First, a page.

Reed Irvine, the founder and chairman emeritus of Accuracy in Media and a tireless warrior in the battle to keep the press honest, died yesterday.
Irvine, considered a giant in the media-watchdog arena, founded AIM in 1969 and has been diligently working to combat distortion and bias in the media ever since.
WorldNetDaily founder and Editor Joseph Farah praised Irvine’s vision and tenacity.
“Without the extraordinary work of Reed Irvine dating back 35 years, even people like me – media insiders – would never have grasped the extent of institutional problems within the industry,” Farah said. “He has been a crusader whose work ultimately inspired more competition in the press and the birth of the New Media.”
A former Federal Reserve official, Irvine held degree from the University of Utah, where he was elected to Phi Beta Kappa, and from Oxford, where he was a Fulbright scholar. Before suffering a stroke earlier this year, Irvine was active as publisher of the AIM Report, wrote a syndicated column and did a daily radio commentary, Media Monitor, with AIM editor Cliff Kincaid. In 1985, Irvine founded Accuracy In Academia.
Irvine’s list of media appearances included “Crossfire,” “MacNeil/Lehrer News Hour,” “Nightline,” “Nightwatch,” “Good Morning America,” “Viewpoint” and “Larry King Live.”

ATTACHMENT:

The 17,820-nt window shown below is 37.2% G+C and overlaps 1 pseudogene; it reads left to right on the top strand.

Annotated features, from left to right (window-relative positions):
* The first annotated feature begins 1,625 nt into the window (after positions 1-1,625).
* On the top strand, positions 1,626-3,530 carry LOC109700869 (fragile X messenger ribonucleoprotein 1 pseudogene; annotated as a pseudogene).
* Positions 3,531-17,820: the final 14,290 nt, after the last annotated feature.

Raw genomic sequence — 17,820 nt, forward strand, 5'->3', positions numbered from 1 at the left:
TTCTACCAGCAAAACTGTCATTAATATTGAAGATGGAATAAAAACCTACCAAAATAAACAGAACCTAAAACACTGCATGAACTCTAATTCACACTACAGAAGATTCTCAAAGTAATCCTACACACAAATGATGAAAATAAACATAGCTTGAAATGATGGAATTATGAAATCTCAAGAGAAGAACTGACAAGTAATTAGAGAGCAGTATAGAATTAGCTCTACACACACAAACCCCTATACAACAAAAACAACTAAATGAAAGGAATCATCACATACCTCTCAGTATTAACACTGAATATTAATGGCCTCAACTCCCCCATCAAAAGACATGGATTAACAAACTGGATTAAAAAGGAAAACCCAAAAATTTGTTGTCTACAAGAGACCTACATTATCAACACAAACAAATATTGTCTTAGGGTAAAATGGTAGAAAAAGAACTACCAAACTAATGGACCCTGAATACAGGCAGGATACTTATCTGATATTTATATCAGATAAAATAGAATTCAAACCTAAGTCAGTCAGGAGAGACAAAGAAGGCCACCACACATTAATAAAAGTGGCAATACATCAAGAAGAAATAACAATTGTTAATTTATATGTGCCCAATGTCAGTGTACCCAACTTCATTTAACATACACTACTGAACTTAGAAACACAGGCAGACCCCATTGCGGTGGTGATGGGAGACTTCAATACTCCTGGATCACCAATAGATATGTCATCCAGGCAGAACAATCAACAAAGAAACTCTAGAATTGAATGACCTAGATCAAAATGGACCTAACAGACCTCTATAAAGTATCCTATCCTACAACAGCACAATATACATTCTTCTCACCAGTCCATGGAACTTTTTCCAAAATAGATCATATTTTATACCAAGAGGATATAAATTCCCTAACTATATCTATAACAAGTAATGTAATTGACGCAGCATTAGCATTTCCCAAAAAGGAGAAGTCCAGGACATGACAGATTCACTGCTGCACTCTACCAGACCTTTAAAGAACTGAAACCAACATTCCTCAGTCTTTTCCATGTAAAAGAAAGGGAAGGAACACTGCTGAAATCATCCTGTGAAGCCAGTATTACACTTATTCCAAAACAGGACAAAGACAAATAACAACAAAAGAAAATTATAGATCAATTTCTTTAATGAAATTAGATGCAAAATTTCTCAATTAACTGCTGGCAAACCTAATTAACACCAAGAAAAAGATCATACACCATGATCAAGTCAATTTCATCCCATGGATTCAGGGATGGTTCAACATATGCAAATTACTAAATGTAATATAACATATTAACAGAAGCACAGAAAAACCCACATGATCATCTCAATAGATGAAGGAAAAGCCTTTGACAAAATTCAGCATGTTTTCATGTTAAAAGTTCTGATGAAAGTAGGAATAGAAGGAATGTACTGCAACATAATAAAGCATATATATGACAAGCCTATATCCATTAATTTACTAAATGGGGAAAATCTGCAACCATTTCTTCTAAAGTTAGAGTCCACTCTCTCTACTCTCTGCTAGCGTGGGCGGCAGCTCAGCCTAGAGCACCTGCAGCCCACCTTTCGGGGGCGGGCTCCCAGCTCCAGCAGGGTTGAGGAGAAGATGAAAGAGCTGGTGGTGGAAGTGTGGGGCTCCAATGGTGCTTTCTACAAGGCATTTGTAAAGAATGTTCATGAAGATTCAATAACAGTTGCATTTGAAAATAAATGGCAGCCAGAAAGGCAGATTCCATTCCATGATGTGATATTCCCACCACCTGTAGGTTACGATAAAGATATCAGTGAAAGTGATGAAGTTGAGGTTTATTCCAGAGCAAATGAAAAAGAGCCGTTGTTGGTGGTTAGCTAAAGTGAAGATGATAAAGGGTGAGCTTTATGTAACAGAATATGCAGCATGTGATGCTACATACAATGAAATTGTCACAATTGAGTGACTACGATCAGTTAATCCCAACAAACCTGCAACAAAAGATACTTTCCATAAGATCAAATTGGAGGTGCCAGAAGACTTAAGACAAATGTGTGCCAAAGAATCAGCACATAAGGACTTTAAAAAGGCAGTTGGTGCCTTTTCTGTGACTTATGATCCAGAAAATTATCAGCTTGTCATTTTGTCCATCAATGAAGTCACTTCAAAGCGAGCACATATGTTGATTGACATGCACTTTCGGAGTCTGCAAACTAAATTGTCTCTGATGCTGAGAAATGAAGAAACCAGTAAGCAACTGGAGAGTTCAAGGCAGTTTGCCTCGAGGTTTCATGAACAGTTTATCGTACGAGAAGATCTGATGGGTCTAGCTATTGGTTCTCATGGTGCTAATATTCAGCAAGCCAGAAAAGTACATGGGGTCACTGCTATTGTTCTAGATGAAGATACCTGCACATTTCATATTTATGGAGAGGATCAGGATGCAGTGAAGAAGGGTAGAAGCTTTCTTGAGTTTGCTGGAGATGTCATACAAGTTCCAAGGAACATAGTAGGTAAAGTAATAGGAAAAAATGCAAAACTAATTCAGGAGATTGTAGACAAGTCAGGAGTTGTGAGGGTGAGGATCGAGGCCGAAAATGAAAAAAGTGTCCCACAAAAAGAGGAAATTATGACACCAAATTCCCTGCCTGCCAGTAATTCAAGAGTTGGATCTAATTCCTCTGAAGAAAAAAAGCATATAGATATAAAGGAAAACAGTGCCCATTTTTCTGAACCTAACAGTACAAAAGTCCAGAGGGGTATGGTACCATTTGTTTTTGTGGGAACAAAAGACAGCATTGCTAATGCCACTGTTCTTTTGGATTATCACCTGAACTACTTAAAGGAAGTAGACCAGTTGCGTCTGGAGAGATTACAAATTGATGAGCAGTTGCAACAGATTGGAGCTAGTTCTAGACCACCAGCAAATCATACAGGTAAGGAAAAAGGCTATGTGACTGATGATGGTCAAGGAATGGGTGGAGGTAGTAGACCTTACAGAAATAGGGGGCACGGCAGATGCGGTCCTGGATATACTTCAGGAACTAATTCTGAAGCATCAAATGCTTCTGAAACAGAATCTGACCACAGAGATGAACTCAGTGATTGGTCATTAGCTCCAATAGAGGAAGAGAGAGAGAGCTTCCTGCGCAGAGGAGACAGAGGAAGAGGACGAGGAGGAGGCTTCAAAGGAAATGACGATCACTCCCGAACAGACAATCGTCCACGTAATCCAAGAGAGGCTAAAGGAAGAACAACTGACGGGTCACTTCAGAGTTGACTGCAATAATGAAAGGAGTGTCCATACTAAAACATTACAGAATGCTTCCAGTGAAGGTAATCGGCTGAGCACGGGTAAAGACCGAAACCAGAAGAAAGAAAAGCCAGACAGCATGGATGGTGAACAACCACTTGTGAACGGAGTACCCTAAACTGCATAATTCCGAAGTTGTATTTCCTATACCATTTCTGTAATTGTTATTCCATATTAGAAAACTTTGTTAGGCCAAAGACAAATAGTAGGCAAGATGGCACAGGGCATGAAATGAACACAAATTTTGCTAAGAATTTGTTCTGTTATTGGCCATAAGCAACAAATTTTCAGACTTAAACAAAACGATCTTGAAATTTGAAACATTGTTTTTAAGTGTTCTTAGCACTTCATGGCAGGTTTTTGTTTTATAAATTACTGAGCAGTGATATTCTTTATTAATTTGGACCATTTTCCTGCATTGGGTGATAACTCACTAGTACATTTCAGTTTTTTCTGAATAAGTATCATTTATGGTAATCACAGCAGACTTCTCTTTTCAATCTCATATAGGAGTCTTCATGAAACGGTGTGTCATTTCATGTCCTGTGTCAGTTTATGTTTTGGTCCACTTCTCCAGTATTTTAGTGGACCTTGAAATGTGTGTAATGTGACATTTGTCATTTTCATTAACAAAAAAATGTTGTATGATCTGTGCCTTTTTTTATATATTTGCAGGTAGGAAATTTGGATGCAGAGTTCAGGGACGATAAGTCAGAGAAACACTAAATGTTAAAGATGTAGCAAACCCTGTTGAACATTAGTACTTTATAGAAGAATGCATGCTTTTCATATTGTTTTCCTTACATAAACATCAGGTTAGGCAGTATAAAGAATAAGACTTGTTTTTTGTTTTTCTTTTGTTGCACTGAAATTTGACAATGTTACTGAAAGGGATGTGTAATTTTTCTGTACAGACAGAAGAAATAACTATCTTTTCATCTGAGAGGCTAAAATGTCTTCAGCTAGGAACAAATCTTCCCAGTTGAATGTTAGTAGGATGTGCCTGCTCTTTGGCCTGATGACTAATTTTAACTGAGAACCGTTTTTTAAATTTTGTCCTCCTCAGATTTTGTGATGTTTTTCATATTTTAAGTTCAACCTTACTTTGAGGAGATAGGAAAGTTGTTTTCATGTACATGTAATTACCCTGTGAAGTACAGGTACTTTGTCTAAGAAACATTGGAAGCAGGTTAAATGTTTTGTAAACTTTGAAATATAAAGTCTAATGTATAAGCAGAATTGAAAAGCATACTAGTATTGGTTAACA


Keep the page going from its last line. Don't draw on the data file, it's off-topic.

One of Irvine’s projects was the “Can Dan” campaign he launched against CBS’ Dan Rather some 16 years ago. This year, the quest to get Rather off the air picked up steam when the longtime network newsman used bogus documents as a basis for a story questioning President Bush’s National Guard service. In September, AIM sponsored a rally in front of the CBS News offices in Washington, D.C., calling for the network to fire Rather.
Don Irvine, Reed’s son, now serves as chairman of AIM.
A volunteer for AIM, Charles Rozier, was asked in 2002 why he donated his time to the organization. He said simply, “The mainstream media are biased and Reed Irvine conscientiously searches for the truth.”
Judi McLeod, founding editor of Canada Free Press, wrote a tribute to Irvine’s “Can Dan” campaign recently, saying some 35 years ago he kick-started what eventually led to September’s rally.
“That’s when a never-say-die Reed Irvine began what were to become his ongoing efforts to hold the media accountable for dishonest, fraudulent reporting.
“While in 2004 his spryness may have been set back by a debilitating stroke, the spirit of Reed Irvine lives on. No one has done more to keep the media honest than the plucky Reed … who in everyday life, was always ahead of his time.
“Irvine leaves a legacy that is unique, and is one that paved the way to Internet bloggers being better at the job of news reporting than many of those celebrated by a powerful mainline media.
“In 2004, Irvine’s son, Don, and editor Cliff Kincaid carry on the Reed Irvine tradition, promising it will never die.
“Thank you, Reed, for a legacy that continues to give the free world a chance.”